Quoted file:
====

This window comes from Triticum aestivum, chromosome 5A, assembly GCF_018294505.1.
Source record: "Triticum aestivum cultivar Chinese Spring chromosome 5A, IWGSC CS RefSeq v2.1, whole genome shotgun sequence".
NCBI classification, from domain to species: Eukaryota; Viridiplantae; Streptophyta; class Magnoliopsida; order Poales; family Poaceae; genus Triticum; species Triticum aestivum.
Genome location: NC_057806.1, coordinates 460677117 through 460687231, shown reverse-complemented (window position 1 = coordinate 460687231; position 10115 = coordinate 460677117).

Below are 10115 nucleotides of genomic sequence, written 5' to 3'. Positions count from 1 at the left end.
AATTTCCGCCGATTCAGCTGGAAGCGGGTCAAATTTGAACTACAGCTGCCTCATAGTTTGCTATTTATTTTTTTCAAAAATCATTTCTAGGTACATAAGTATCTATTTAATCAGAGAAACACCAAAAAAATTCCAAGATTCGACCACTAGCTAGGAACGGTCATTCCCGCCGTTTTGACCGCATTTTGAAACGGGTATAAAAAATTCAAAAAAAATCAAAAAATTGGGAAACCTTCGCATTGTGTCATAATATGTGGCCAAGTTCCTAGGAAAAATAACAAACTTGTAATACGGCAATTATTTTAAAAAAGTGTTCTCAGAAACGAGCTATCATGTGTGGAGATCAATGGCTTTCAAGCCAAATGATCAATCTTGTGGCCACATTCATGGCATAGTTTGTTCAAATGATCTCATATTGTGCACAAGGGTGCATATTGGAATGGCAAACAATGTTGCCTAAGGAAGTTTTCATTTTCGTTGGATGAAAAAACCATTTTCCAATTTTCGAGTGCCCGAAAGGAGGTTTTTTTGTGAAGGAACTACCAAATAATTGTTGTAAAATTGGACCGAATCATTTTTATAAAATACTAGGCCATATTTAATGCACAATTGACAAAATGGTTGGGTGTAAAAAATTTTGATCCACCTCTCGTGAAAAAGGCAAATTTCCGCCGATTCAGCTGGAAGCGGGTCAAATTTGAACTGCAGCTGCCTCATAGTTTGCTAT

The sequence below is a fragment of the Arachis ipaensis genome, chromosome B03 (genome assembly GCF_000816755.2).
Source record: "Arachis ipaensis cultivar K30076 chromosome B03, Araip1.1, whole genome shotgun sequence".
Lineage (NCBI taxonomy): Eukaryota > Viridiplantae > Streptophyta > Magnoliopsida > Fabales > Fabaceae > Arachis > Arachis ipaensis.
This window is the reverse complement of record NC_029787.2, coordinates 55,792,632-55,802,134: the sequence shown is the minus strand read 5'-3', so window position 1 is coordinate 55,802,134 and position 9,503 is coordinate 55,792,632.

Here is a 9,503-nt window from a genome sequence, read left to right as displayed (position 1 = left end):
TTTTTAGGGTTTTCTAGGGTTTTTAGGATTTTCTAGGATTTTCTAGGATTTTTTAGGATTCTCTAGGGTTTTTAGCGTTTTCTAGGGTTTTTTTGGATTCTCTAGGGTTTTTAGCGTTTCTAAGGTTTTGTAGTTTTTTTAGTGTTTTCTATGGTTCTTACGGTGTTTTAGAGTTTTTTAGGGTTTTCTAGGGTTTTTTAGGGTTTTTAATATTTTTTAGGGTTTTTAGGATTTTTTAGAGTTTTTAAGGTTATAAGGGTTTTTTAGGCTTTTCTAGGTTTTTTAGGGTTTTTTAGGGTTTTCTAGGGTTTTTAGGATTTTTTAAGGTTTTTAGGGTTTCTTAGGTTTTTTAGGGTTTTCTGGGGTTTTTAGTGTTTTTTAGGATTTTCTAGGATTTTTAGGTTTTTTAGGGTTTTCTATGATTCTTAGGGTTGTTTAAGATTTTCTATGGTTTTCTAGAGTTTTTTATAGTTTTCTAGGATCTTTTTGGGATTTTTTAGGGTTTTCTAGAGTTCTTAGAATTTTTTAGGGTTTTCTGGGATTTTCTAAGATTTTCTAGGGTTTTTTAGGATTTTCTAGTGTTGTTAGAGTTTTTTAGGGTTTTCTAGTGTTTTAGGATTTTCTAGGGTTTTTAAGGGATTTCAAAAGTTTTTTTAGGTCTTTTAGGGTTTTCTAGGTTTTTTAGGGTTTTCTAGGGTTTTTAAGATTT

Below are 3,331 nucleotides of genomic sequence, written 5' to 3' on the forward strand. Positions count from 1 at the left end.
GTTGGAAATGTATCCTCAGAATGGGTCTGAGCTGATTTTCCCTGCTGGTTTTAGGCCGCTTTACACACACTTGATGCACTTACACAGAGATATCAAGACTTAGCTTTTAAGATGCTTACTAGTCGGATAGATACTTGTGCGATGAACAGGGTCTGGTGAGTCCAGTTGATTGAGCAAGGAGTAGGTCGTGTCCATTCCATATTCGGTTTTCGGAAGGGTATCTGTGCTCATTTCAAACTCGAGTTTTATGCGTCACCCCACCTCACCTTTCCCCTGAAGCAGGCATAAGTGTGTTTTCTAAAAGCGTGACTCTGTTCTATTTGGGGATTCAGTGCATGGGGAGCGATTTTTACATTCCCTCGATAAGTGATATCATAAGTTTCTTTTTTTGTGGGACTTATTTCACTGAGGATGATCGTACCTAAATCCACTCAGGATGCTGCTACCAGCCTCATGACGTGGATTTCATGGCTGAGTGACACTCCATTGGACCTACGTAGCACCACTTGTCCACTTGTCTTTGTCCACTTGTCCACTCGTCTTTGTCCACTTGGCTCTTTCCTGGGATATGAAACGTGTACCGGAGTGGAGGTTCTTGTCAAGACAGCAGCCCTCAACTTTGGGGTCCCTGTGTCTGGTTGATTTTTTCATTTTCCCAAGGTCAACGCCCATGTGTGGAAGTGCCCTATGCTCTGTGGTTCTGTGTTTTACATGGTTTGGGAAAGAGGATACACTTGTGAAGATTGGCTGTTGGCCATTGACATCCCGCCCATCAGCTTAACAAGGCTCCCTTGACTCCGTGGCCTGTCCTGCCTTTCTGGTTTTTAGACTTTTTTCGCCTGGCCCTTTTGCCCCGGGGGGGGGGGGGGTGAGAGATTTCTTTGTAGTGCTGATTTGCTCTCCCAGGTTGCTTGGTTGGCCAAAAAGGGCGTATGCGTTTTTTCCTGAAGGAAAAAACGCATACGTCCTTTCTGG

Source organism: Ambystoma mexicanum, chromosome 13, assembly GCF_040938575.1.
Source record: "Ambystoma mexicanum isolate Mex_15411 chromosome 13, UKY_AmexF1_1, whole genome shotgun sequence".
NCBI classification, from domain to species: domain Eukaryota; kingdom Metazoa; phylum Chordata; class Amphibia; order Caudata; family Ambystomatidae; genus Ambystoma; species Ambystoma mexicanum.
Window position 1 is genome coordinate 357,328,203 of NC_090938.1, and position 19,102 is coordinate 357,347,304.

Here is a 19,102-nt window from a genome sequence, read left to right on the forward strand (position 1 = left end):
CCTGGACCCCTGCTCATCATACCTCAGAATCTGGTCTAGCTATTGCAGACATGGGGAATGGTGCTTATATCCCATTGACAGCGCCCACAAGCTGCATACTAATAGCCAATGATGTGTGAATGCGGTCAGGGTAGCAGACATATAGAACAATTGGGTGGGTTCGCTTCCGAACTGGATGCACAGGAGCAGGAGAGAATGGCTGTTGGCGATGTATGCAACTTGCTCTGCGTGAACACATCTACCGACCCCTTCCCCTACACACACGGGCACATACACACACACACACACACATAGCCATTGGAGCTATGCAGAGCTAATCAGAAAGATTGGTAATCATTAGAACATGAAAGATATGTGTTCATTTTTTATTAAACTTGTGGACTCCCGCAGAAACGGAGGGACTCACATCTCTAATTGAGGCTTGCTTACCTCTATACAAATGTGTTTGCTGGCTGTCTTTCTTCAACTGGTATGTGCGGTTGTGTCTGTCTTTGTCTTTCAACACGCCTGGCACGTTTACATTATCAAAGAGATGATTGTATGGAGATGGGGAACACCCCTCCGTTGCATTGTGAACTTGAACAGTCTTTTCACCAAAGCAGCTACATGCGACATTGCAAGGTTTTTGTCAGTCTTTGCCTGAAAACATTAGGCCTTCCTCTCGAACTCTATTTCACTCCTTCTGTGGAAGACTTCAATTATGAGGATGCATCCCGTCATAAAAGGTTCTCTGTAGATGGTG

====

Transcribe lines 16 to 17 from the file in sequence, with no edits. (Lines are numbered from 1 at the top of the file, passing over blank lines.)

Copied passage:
Source record: "Ambystoma mexicanum isolate Mex_15411 chromosome 13, UKY_AmexF1_1, whole genome shotgun sequence".
NCBI classification, from domain to species: domain Eukaryota; kingdom Metazoa; phylum Chordata; class Amphibia; order Caudata; family Ambystomatidae; genus Ambystoma; species Ambystoma mexicanum.